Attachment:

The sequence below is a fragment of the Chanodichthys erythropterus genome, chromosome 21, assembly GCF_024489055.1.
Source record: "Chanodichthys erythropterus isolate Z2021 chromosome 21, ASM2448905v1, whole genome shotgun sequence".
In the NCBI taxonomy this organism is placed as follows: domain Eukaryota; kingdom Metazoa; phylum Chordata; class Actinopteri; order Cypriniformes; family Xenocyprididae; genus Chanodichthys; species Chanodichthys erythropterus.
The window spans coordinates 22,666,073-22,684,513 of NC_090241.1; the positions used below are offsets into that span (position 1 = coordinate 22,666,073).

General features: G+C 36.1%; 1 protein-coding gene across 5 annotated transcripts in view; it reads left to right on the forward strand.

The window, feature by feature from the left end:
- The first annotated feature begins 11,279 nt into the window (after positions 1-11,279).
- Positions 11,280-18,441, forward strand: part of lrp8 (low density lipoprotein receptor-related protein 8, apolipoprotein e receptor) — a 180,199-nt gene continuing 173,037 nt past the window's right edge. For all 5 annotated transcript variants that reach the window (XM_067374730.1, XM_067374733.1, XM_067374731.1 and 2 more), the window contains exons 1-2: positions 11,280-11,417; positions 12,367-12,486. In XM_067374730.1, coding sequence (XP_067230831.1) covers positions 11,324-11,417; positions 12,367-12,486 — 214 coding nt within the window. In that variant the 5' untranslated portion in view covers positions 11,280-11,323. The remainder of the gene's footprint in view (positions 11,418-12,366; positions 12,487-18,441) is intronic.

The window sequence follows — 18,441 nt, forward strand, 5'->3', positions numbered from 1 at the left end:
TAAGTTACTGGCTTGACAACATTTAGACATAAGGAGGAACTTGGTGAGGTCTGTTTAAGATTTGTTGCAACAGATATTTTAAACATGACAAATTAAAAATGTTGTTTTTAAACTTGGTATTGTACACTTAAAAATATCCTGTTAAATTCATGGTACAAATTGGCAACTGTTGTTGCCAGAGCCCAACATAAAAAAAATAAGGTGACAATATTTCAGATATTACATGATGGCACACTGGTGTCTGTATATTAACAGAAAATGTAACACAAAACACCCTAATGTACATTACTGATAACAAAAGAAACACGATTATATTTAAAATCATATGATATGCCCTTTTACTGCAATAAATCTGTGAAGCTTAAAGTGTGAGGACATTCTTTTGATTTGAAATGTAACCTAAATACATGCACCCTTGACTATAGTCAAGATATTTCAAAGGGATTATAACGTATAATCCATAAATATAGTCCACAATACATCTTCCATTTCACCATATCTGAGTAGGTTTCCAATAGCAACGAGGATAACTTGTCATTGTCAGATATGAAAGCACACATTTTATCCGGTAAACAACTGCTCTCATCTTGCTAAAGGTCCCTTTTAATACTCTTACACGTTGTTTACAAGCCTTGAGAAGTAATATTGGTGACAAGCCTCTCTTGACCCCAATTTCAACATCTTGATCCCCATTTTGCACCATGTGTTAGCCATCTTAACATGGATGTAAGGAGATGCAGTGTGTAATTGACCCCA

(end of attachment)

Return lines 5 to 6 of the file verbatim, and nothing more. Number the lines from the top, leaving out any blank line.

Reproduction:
General features: G+C 36.1%; 1 protein-coding gene across 5 annotated transcripts in view; it reads left to right on the forward strand.

The window, feature by feature from the left end: